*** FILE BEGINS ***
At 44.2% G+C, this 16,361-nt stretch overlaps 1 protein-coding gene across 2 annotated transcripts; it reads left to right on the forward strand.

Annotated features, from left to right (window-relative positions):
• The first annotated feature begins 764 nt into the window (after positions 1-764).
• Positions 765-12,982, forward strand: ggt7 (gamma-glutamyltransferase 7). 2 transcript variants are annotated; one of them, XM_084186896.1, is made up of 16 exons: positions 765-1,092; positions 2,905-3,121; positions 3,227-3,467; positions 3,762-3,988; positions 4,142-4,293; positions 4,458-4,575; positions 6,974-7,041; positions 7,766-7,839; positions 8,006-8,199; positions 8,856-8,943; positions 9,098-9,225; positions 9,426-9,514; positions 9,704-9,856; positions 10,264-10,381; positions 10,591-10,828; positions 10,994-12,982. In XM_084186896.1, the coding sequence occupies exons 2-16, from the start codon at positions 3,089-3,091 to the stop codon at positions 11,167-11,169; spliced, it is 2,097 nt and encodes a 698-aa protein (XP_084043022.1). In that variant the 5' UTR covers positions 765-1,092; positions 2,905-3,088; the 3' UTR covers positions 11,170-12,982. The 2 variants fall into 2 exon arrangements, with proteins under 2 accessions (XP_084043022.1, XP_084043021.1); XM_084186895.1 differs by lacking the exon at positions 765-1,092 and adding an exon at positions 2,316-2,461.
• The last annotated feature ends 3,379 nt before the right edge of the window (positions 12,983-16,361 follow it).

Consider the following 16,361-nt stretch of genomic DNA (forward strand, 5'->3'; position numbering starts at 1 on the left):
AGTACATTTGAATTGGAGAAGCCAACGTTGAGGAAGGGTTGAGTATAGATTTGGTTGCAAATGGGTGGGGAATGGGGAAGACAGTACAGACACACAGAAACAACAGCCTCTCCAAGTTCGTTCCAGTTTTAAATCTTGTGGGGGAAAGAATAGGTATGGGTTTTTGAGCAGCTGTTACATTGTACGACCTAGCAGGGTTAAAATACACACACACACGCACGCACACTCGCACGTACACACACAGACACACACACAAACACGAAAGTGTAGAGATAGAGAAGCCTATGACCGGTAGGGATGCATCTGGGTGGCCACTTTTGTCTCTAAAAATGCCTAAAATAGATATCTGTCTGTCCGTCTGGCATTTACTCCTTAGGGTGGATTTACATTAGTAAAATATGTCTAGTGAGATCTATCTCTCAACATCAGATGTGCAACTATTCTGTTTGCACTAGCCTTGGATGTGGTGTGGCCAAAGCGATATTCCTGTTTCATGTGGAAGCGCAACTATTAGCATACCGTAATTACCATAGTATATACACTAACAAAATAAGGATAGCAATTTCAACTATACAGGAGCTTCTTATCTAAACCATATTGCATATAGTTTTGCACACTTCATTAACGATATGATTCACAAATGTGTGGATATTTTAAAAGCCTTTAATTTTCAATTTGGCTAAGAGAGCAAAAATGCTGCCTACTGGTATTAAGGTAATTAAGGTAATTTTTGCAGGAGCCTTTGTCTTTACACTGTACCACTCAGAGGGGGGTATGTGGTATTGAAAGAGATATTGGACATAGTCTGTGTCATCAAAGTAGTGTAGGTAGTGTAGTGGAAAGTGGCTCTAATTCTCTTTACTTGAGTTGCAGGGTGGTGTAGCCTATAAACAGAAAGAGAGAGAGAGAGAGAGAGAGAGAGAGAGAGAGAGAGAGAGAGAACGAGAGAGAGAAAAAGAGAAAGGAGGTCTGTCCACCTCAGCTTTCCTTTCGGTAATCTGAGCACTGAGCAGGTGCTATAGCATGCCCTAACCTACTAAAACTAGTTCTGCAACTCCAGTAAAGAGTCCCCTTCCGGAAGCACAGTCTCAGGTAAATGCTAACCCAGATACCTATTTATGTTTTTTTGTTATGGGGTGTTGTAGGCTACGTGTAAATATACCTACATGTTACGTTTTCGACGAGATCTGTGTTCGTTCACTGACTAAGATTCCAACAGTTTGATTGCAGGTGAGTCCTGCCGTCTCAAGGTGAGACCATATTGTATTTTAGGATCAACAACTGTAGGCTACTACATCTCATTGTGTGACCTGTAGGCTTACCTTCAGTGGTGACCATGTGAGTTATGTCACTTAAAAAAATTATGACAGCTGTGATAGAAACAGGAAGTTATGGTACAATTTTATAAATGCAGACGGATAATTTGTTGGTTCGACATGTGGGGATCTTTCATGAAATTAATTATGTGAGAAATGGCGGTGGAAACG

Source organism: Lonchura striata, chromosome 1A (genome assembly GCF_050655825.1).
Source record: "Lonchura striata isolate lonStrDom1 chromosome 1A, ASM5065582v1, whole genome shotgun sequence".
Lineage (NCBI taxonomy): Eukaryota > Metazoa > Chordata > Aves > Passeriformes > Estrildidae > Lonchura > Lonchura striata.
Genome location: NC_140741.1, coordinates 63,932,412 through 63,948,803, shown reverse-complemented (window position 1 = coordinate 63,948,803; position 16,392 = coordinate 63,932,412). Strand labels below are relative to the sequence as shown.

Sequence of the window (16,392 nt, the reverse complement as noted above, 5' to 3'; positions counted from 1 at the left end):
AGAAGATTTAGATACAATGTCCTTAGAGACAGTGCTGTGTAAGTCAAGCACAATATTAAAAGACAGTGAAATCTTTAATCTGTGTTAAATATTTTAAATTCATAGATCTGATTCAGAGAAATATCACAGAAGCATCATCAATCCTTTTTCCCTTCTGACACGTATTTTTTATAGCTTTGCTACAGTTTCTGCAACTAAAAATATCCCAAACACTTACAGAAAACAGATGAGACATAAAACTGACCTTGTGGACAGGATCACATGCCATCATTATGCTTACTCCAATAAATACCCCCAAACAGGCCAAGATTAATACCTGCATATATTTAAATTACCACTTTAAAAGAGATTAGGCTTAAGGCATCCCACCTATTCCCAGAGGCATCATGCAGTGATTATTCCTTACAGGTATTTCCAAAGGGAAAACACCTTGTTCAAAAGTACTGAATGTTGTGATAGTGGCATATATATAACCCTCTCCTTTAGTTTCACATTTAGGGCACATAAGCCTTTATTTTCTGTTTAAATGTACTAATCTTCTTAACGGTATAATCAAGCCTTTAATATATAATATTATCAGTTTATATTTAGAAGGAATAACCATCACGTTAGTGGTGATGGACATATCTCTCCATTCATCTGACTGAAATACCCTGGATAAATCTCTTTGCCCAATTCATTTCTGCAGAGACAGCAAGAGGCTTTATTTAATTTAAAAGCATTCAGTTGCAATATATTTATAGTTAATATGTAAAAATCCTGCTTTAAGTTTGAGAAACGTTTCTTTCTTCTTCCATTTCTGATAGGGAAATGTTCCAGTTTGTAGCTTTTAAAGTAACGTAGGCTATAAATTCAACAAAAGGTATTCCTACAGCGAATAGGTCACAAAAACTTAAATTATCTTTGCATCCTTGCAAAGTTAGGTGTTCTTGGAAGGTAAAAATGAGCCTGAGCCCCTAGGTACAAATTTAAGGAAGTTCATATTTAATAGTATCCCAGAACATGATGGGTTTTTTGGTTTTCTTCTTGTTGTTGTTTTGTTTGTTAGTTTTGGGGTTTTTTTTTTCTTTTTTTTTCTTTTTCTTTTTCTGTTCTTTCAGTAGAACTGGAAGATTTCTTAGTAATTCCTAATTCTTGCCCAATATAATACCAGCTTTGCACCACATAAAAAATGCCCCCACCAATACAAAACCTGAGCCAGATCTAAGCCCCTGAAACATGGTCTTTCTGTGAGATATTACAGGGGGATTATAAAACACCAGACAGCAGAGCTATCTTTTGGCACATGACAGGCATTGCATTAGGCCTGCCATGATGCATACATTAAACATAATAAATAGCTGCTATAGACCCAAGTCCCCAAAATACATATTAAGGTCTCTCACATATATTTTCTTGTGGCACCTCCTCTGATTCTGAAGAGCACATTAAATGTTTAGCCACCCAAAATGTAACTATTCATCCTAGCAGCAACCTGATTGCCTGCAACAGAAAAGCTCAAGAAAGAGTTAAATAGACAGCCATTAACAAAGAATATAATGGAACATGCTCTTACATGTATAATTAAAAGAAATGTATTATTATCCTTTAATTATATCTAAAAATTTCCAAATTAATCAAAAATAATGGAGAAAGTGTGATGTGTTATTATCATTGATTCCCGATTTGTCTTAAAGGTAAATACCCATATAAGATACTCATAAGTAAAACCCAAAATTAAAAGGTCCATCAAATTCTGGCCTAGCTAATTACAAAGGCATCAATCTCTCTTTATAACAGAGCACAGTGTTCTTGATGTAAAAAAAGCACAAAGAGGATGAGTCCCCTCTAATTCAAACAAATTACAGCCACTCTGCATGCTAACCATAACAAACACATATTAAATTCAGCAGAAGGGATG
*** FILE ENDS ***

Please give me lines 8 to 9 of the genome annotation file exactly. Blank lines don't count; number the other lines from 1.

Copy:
Source organism: Lonchura striata, chromosome 1A (genome assembly GCF_050655825.1).
Source record: "Lonchura striata isolate lonStrDom1 chromosome 1A, ASM5065582v1, whole genome shotgun sequence".